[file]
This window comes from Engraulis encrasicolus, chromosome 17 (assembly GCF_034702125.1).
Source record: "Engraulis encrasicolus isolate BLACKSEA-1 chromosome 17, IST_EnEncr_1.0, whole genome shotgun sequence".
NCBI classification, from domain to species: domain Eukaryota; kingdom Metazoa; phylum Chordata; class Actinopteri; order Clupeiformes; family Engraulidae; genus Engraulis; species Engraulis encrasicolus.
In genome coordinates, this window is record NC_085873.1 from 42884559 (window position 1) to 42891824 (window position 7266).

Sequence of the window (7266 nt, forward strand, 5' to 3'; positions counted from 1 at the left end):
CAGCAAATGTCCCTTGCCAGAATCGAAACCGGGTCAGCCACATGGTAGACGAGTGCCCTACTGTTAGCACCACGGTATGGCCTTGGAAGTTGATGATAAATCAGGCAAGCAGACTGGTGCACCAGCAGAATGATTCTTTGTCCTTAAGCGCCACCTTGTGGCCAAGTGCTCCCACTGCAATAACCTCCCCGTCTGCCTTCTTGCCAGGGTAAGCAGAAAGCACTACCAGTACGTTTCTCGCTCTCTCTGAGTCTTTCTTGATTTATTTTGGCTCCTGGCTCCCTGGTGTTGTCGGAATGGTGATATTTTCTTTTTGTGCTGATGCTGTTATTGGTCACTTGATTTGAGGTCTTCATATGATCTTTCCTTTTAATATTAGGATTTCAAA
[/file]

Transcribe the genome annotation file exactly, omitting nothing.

This window comes from Engraulis encrasicolus, chromosome 17 (assembly GCF_034702125.1).
Source record: "Engraulis encrasicolus isolate BLACKSEA-1 chromosome 17, IST_EnEncr_1.0, whole genome shotgun sequence".
NCBI classification, from domain to species: domain Eukaryota; kingdom Metazoa; phylum Chordata; class Actinopteri; order Clupeiformes; family Engraulidae; genus Engraulis; species Engraulis encrasicolus.
In genome coordinates, this window is record NC_085873.1 from 42884559 (window position 1) to 42891824 (window position 7266).

Sequence of the window (7266 nt, forward strand, 5' to 3'; positions counted from 1 at the left end):
CAGCAAATGTCCCTTGCCAGAATCGAAACCGGGTCAGCCACATGGTAGACGAGTGCCCTACTGTTAGCACCACGGTATGGCCTTGGAAGTTGATGATAAATCAGGCAAGCAGACTGGTGCACCAGCAGAATGATTCTTTGTCCTTAAGCGCCACCTTGTGGCCAAGTGCTCCCACTGCAATAACCTCCCCGTCTGCCTTCTTGCCAGGGTAAGCAGAAAGCACTACCAGTACGTTTCTCGCTCTCTCTGAGTCTTTCTTGATTTATTTTGGCTCCTGGCTCCCTGGTGTTGTCGGAATGGTGATATTTTCTTTTTGTGCTGATGCTGTTATTGGTCACTTGATTTGAGGTCTTCATATGATCTTTCCTTTTAATATTAGGATTTCAAA